Apps to maintain sobriety

increased access to resources for women in rural areas.

“The opportunity there is that people can get the treatment they need without being physically located in a large city,” Kan said. “I think technology is going to have an important role as a complement and a substitute to traditional treatment.”

Square2, another app, not only focuses on cognitive behavioral therapy but on depression and other pain that contributes to the disease as well.

There are applications dedicated to quitting smoking, but according to studies done by Dr. Lorien Abroms, very few of the 47 apps “adhere to established guidelines for smoking cessation” and should be revised to meet the U.S. Public Health Service’s 2008 Clinical Practice Guidelines for Treating Tobacco Use and Dependence.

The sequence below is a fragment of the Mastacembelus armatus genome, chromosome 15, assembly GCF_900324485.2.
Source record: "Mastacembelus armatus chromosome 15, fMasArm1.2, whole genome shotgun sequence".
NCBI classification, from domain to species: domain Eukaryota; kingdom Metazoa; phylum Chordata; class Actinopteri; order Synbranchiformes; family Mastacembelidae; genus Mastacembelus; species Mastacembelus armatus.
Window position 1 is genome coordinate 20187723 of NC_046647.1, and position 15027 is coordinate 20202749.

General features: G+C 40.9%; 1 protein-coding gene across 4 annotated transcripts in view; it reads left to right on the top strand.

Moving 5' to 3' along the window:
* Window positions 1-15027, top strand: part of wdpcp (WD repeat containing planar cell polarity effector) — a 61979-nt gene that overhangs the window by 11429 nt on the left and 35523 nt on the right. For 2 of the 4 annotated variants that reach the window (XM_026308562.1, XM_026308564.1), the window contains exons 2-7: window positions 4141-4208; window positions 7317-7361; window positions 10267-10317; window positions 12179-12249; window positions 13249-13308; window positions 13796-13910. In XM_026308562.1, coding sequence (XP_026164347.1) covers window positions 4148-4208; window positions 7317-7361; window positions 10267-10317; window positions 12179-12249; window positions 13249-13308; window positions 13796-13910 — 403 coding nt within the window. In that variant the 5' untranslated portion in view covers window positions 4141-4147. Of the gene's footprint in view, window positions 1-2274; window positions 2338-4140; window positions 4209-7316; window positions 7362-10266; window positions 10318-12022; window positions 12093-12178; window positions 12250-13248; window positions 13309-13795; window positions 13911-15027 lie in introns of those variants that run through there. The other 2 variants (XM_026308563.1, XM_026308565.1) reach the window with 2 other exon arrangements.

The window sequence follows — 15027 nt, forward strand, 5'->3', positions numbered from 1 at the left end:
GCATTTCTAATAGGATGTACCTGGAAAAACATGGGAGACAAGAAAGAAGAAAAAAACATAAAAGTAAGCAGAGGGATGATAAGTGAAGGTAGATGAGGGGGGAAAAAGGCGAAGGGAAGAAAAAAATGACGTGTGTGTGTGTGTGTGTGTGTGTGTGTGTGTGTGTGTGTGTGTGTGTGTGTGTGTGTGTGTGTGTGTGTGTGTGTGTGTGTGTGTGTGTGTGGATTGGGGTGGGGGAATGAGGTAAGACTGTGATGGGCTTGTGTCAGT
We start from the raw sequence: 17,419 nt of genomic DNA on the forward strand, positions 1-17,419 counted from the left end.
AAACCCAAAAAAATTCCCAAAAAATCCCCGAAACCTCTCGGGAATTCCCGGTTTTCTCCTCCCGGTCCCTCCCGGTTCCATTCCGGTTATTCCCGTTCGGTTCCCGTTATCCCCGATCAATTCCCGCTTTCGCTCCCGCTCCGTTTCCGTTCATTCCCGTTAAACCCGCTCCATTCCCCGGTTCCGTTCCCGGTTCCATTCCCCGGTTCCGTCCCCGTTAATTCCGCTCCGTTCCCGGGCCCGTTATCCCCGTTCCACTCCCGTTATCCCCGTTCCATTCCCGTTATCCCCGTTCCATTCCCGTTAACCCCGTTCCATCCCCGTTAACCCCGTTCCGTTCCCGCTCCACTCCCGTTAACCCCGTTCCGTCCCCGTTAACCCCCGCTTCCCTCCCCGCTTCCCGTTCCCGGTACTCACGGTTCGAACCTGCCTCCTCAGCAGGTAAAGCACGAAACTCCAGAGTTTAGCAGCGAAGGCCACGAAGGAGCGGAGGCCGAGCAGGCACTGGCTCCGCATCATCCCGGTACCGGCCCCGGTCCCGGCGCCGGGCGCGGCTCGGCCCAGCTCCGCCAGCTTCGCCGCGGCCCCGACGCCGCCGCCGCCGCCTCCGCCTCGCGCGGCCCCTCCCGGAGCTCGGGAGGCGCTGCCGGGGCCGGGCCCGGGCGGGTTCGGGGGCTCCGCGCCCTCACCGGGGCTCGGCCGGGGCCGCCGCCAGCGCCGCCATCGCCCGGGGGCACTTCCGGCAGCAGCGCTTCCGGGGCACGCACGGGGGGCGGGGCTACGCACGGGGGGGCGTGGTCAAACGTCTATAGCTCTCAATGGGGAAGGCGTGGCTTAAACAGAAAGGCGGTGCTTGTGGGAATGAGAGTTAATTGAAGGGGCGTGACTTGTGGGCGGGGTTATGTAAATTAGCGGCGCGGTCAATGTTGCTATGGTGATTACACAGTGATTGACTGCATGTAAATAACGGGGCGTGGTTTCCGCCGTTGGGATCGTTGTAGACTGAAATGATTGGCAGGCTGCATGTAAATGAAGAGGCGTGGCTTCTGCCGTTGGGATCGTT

The applications will only work if the person is committed to their recovery from addiction, and according to Kan, use of applications should be in addition to a comprehensive aftercare treatment plan that is customized to their needs.

These technologies can help people stay sober because longer treatments are more effective. In a study from Widener University in Pennsylvania, patients that participated in some form of treatment for 90 days post-rehab saw a 13 percent relapse rate, compared to the 40 to 60 percent relapse rate published by the National Institute on Drug Abuse.

“Accountability is very important,” Kan said. “They have to work on being rigorously honest. The reality is that addiction is a chronic disease and requires treatment over time.”